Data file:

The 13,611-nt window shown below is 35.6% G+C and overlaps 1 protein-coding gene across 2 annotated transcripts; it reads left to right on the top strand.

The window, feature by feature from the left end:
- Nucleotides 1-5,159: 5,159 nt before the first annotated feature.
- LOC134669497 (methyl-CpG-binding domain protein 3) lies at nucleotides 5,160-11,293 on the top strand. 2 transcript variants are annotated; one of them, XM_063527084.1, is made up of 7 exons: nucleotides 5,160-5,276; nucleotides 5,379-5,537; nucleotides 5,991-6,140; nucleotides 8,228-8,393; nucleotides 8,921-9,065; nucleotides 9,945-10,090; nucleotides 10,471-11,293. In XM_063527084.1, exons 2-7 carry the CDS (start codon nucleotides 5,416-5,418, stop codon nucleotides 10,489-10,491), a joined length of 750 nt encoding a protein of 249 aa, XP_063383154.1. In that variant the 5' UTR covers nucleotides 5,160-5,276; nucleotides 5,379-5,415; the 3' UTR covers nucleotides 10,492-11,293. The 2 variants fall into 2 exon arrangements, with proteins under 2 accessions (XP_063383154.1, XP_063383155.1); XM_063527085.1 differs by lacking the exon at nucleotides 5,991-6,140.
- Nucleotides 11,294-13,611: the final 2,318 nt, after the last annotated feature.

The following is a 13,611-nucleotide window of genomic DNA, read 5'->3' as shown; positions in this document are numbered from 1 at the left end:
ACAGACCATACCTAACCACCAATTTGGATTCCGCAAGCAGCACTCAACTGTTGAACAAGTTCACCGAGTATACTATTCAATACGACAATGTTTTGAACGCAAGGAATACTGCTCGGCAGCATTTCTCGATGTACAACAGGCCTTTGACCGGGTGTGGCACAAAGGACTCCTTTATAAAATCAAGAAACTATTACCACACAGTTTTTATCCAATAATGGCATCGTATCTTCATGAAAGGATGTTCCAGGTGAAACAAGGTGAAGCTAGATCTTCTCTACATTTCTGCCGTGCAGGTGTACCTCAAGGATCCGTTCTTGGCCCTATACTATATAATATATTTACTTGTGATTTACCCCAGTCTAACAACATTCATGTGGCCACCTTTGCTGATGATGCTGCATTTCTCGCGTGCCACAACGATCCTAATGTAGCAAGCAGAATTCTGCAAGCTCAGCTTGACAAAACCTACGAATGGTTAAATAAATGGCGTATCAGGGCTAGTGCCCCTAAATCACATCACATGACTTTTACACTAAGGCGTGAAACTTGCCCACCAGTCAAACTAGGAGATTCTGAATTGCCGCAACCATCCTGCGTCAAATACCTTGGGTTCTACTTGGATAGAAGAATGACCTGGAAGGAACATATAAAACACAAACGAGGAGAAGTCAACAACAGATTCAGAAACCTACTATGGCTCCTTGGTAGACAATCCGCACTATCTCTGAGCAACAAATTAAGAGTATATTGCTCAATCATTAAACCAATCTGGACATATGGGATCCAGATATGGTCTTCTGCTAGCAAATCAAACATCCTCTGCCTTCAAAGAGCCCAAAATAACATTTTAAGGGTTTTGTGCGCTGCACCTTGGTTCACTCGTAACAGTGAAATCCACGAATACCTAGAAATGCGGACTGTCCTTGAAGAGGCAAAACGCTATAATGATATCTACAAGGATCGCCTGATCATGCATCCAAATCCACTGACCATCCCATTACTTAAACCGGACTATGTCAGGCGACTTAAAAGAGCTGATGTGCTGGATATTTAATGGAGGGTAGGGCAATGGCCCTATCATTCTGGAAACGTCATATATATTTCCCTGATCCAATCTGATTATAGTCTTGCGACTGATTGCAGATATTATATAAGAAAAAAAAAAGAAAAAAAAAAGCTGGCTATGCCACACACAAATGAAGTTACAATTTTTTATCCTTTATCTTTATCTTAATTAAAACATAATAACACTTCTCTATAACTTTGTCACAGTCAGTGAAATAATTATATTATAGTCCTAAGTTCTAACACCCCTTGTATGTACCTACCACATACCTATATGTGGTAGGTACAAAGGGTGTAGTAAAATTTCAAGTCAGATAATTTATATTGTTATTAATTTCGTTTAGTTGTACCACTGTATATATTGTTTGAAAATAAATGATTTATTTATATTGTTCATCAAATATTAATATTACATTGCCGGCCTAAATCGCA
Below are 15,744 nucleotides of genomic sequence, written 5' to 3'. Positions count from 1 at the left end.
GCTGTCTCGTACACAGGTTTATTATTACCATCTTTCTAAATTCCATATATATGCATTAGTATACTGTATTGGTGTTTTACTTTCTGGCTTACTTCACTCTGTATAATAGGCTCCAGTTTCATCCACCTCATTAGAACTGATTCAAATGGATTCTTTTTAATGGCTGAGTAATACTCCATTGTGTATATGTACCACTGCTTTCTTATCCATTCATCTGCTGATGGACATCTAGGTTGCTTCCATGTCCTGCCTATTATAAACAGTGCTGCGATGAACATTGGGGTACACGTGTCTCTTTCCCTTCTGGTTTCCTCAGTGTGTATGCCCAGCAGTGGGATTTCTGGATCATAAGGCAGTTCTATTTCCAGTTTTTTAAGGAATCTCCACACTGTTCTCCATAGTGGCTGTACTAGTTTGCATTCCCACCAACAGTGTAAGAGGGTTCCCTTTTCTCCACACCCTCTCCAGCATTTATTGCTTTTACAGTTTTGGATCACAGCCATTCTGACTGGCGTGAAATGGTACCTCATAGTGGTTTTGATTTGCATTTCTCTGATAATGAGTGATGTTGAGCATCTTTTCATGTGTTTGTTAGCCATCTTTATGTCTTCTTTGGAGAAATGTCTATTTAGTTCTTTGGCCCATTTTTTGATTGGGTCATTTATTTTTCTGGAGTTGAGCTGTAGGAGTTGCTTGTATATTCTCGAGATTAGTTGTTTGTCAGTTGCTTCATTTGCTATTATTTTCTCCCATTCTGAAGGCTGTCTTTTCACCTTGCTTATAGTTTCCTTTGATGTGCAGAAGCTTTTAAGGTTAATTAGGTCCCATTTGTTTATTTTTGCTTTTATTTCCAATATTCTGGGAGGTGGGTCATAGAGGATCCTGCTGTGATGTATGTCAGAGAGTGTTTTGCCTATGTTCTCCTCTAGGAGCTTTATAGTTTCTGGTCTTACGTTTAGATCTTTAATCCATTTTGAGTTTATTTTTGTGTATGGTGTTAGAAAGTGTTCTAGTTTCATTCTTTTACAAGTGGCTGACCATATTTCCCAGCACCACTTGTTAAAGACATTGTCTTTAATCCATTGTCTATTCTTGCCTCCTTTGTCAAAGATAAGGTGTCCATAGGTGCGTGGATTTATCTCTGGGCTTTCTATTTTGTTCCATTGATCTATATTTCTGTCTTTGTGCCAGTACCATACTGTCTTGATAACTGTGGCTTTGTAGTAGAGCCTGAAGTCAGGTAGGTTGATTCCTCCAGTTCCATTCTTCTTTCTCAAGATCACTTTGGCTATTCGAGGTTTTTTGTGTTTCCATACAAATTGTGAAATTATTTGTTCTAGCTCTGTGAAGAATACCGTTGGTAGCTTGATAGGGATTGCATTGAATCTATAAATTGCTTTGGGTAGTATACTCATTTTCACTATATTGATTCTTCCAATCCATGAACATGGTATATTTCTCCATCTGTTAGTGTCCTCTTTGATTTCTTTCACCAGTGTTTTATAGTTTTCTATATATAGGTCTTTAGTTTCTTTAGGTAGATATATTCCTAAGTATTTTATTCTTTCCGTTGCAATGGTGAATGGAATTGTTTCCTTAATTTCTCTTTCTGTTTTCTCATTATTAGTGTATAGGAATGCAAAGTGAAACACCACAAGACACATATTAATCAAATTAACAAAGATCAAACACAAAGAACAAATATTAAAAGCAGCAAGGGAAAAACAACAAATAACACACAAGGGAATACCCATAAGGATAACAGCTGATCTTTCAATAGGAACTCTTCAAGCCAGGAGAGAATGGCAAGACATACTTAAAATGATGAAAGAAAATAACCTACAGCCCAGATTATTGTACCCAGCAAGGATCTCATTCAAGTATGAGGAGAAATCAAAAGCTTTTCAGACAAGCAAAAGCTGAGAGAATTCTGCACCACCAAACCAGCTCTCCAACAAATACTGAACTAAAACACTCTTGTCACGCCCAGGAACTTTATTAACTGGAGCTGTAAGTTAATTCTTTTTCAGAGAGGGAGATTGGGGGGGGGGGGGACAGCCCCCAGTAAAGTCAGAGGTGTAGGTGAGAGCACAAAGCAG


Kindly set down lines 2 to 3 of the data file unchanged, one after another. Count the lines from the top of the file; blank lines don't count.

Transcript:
The window, feature by feature from the left end:
- Nucleotides 1-5,159: 5,159 nt before the first annotated feature.